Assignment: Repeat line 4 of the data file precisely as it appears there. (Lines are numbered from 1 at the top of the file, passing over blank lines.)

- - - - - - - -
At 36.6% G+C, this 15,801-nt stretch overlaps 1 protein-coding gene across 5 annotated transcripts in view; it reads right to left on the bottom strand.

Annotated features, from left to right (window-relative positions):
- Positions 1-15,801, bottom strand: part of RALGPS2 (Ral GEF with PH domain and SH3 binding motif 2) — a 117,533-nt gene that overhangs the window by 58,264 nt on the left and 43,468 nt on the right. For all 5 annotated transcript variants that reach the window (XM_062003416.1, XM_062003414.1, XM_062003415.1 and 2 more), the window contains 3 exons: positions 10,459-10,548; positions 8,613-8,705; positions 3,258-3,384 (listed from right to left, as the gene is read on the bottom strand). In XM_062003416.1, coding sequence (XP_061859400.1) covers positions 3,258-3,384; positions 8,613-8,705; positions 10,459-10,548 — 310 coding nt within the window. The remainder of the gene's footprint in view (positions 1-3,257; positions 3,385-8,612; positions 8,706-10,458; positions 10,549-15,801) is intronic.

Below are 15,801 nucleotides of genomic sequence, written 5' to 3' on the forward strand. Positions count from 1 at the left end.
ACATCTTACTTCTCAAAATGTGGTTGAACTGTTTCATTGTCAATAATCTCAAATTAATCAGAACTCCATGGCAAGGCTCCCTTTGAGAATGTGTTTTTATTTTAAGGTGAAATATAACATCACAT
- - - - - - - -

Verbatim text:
Below are 15,801 nucleotides of genomic sequence, written 5' to 3' on the forward strand. Positions count from 1 at the left end.